Regular readers know that I’ve read and reviewed many picture books from the past few years that recount the refugee experience. So when I saw reference in a recent Kidlit Frenzy post to one I hadn’t read yet, you can guess what I immediately did…
Title: Lubna and Pebble
Written By: Wendy Meddour
Illustrated By: Daniel Egnéus
Publisher/Date: Dial Books for Young Readers/2019
Suitable for Ages: 4-8
Themes/Topics: refugees; coping; friendship
Lubna’s best friend was a pebble. It was shiny and smooth and gray.
Brief Synopsis: When a young girl and her father arrive in a tent city, the girl finds a pebble which helps her adjust to life in a strange location, far from the life and family she had known.
Links to Resources:
- Do you have a beloved stuffed animal, pet or other favorite object? What do you like to do with that pet or thing? How is your pet or favorite thing the same as or different from Pebble?
- Try making Taino petroglyphs, and learn about this ancient Caribbean artform;
- Explore rock and pebble crafts and try making some of your own.
Why I Like this Book:
Lubna and Pebble is a poignant new addition to the growing array of picture books that explore the refugee experience. Lubna’s story begins as she and Daddy land on a beach at night. Meddour leaves unstated the location of that beach, the origin of the ship, the reason why Lubna and Daddy left, and the fate of other family members. Instead, Meddour focuses on Pebble – the first thing Lubna finds and, along with her Daddy’s hand, something that Lubna knows would “keep her safe” at the refugee camp. Like a good friend, “Pebble always listened to her stories” about her brothers, home and war. “Pebble always smiled when she felt scared.” In short, Pebble was her “best friend”.
When a new boy arrives at the camp with “no words”, just “blinks and sneezes and stares”, Lubna knows what to do: she introduces him to Pebble, who elicits a smile from Amir. Lubna also knows what to do when she learns that she and Daddy have found a new home which means leaving Amir. I won’t spoil the ending, except to share that Lubna finds a way to comfort Amir, as only a friend can.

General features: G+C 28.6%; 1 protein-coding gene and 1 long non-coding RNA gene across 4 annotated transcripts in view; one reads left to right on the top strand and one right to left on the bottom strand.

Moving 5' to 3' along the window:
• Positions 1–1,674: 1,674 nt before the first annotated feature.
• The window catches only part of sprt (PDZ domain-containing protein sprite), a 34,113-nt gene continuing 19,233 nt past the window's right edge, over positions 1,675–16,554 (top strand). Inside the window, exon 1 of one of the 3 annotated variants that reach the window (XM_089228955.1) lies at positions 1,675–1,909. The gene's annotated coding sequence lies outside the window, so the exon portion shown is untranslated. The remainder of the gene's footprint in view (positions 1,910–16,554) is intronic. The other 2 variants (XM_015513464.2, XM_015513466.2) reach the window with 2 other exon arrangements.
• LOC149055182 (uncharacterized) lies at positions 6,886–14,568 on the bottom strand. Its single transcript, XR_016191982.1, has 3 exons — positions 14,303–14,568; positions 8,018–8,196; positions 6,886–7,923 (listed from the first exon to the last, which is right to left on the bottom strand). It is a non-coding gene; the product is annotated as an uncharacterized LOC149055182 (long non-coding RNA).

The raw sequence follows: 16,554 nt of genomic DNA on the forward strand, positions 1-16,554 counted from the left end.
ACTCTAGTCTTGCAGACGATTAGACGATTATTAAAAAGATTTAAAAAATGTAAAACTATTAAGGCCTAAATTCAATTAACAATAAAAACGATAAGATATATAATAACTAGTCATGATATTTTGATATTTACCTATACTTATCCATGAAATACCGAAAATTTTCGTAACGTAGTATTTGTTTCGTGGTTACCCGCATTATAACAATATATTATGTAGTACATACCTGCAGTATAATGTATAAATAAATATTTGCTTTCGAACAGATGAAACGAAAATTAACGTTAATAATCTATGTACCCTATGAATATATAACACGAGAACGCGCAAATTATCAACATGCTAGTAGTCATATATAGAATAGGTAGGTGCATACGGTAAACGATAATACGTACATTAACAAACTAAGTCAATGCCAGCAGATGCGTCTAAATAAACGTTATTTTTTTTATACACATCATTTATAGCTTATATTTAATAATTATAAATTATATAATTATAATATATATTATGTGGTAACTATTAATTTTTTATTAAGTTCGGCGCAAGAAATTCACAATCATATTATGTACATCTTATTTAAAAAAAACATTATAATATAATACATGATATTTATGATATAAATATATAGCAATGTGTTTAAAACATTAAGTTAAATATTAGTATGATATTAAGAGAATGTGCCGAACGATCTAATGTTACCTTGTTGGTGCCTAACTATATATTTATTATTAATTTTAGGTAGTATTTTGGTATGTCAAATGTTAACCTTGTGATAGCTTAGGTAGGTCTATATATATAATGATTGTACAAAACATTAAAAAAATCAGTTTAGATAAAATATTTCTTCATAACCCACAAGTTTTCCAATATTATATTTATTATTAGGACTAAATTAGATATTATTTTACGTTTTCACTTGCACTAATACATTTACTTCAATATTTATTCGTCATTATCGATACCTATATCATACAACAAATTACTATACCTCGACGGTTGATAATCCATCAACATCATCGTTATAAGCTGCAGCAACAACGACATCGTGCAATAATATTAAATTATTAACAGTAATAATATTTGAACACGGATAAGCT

I really appreciate Meddour’s exploration of how a child who has lost almost everyone and everything finds comfort in an object, even a hard object like a pebble. I can envision many interesting conversations with even young children about what they find comforting and/or joyful, and what it means to find a true friend.
A Note about Craft:
Even before I knew the topic of today’s Perfect Picture Book or had seen the cover, I knew from the title that I had to read it, as I just had to know what, or who, Pebble was and what type of person, pet or object would be named “Pebble”. By personifying an object – using the object name as a proper name (the pebble v Pebble) and painting on a smile, Meddour makes Pebble into a character, encouraging readers to view Pebble as Lubna does.
I think it’s also interesting that Pebble is a new object, or friend, rather than a comforting relic from Lubna’s past. Doing this, I think, shows a break from the past, a new beginning that, hopefully, will help Lubna separate from the horrors she has experienced. And a pebble, unlike a rock or a stone, reminds me of stones I find at the beach, that are tossed around in the sea, tumbled until smooth, and cleansed of their hard-edged past, as, hopefully, the young refugees, Lubna and Amir, will be.
This Perfect Picture Book entry is being added to Susanna Hill’s Perfect Picture Book list. Check out the other great picture books featured there!